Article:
“I do not envy the Fed for what it must do next: The stronger the recovery, the higher the rates that follow,” Dimon wrote. “If the Fed gets it just right, we can have years of growth, and inflation will eventually start to recede.” 

Still, Dimon struck an encouraging tone for investors by noting that the “economic landscape is completely different from the 2008 financial crisis,” when consumers and the financial system were “extraordinarily overleveraged.” 

Confronting the “Russia challenge”

Dimon also took a strong stance against Russia’s invasion of Ukraine, arguing it should be a “wake-up call” for Western leadership.

The CEO said the U.S. and its allies must work together on bold, bi-partisan solutions to confront Russian aggression and laid out a plan for U.S. action. The U.S. should raise its military budget, increase troop deployment along NATO’s borders, direct billions in aid to Ukraine, ramp up sanctions, and ensure energy security for the West, Dimon says.

“We need to pursue short-term and long-term strategies with the goal of not only solving the current crisis but also maintaining the long-term unity of the newly strengthened democratic alliances,” he said. “We need to make this a permanent, long-lasting stand for democratic ideals and against all forms of evil.”

The need for U.S. leadership

The U.S. must also assert itself as a global leader in order to confront rising geopolitical challenges ahead, Dimon believes.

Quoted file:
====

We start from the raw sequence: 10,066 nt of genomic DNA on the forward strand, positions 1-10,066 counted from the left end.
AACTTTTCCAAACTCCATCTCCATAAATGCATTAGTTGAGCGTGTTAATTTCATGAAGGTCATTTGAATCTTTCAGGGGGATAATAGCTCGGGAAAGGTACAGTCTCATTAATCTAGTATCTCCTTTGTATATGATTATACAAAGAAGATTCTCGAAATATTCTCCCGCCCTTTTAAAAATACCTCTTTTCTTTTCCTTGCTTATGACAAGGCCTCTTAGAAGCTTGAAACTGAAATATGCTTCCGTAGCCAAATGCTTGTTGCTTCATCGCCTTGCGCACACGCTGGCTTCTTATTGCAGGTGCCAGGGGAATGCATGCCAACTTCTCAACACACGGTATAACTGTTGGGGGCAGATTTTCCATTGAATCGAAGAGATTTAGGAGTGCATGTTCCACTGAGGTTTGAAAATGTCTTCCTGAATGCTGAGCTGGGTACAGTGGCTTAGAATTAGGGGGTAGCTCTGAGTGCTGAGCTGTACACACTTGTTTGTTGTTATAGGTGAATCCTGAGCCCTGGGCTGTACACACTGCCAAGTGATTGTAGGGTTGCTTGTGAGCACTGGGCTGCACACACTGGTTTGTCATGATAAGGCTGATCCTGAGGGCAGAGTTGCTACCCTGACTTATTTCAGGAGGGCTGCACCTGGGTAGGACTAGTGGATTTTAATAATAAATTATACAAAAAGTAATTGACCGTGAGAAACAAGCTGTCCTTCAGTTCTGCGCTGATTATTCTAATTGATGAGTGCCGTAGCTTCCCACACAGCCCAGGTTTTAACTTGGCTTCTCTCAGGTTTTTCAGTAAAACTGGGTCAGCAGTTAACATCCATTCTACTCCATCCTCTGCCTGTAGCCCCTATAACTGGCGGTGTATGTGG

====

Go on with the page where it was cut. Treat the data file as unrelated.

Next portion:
“Power abhors a vacuum, and it should be increasingly clear to all that without strong American leadership, chaos likely will prevail,” he wrote.

Dimon went on to recommend that U.S. leaders be collaborative and compromising in their approach so as not to appear “arrogant,” and that they emphasize goals like a more equitable labor market, maintaining the strongest military in the world, and restructuring global trade.

He added that the U.S. must refocus on free enterprise, and although support is needed from the government, it should remember its limitations.

“To maintain our competitiveness, our country must regain its competence — and our principles, including free enterprise, need to be nurtured,” Dimon wrote. “Government, with its unique powers, has an essential role in managing the economy — but it needs to be realistic about its limitations on what it can and cannot do.”

A vulnerable global energy system 

Finally, Dimon highlighted the vulnerability of the global energy system that has been exposed by war in Ukraine. Sanctions against Russia have pushed U.S. gasoline prices to near all-time highs and threatened diesel shortages across Europe, demonstrating the interconnected and fragile nature of the global energy system.

In response, Dimon argues the West needs another “Marshall Plan,” like the one enacted in 1948 to provide aid to Western Europe after World War II, to help ensure energy security.

“Disruptions to the global energy system are again highlighting our urgent global need to provide energy resources securely, reliably and affordably and, at the same time, address long-term clean energy solutions and strategies to reduce our carbon footprint,” Dimon wrote. “These objectives are not mutually exclusive. We can — and must — do both.”

Dimon’s new “Marshall Plan” includes goals like promoting energy security, increasing investment in clean technologies, and ensuring governments’ leadership roles in spurring investment for low carbon energy solutions.

Never miss a story: Follow your favorite topics and authors to get a personalized email with the journalism that matters most to you.